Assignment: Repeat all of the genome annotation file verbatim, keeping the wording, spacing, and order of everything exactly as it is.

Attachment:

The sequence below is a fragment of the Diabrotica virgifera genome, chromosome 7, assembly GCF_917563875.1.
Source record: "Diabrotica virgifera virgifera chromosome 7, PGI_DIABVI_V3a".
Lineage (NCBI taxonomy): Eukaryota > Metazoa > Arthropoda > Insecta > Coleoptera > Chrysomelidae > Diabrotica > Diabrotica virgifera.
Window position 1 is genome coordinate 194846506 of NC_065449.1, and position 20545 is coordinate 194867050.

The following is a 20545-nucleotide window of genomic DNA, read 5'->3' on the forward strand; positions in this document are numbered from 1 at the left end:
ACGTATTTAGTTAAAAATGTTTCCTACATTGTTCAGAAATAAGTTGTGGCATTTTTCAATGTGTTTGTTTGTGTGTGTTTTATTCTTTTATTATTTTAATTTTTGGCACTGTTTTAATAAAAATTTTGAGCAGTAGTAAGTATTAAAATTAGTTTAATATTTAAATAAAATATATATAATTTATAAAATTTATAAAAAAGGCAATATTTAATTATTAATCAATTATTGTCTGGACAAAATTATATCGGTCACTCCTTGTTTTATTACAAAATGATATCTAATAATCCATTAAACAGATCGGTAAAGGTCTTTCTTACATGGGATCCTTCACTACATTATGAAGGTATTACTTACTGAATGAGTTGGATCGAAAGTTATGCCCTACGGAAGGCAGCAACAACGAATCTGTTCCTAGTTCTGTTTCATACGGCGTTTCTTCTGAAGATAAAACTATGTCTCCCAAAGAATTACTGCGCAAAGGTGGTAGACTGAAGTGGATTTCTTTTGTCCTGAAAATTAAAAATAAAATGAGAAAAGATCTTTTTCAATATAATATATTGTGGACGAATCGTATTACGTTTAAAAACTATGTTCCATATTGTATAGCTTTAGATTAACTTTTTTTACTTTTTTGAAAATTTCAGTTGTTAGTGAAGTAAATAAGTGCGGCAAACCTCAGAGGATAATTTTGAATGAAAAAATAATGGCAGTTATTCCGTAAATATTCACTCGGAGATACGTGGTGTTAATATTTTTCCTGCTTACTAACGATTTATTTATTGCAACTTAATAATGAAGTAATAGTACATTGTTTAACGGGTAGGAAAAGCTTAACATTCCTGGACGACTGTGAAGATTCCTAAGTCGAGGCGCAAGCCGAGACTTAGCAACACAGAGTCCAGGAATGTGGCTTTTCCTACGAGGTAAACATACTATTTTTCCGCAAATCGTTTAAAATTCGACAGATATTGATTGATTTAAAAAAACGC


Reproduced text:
The sequence below is a fragment of the Diabrotica virgifera genome, chromosome 7, assembly GCF_917563875.1.
Source record: "Diabrotica virgifera virgifera chromosome 7, PGI_DIABVI_V3a".
Lineage (NCBI taxonomy): Eukaryota > Metazoa > Arthropoda > Insecta > Coleoptera > Chrysomelidae > Diabrotica > Diabrotica virgifera.
Window position 1 is genome coordinate 194846506 of NC_065449.1, and position 20545 is coordinate 194867050.

The following is a 20545-nucleotide window of genomic DNA, read 5'->3' on the forward strand; positions in this document are numbered from 1 at the left end:
ACGTATTTAGTTAAAAATGTTTCCTACATTGTTCAGAAATAAGTTGTGGCATTTTTCAATGTGTTTGTTTGTGTGTGTTTTATTCTTTTATTATTTTAATTTTTGGCACTGTTTTAATAAAAATTTTGAGCAGTAGTAAGTATTAAAATTAGTTTAATATTTAAATAAAATATATATAATTTATAAAATTTATAAAAAAGGCAATATTTAATTATTAATCAATTATTGTCTGGACAAAATTATATCGGTCACTCCTTGTTTTATTACAAAATGATATCTAATAATCCATTAAACAGATCGGTAAAGGTCTTTCTTACATGGGATCCTTCACTACATTATGAAGGTATTACTTACTGAATGAGTTGGATCGAAAGTTATGCCCTACGGAAGGCAGCAACAACGAATCTGTTCCTAGTTCTGTTTCATACGGCGTTTCTTCTGAAGATAAAACTATGTCTCCCAAAGAATTACTGCGCAAAGGTGGTAGACTGAAGTGGATTTCTTTTGTCCTGAAAATTAAAAATAAAATGAGAAAAGATCTTTTTCAATATAATATATTGTGGACGAATCGTATTACGTTTAAAAACTATGTTCCATATTGTATAGCTTTAGATTAACTTTTTTTACTTTTTTGAAAATTTCAGTTGTTAGTGAAGTAAATAAGTGCGGCAAACCTCAGAGGATAATTTTGAATGAAAAAATAATGGCAGTTATTCCGTAAATATTCACTCGGAGATACGTGGTGTTAATATTTTTCCTGCTTACTAACGATTTATTTATTGCAACTTAATAATGAAGTAATAGTACATTGTTTAACGGGTAGGAAAAGCTTAACATTCCTGGACGACTGTGAAGATTCCTAAGTCGAGGCGCAAGCCGAGACTTAGCAACACAGAGTCCAGGAATGTGGCTTTTCCTACGAGGTAAACATACTATTTTTCCGCAAATCGTTTAAAATTCGACAGATATTGATTGATTTAAAAAAACGC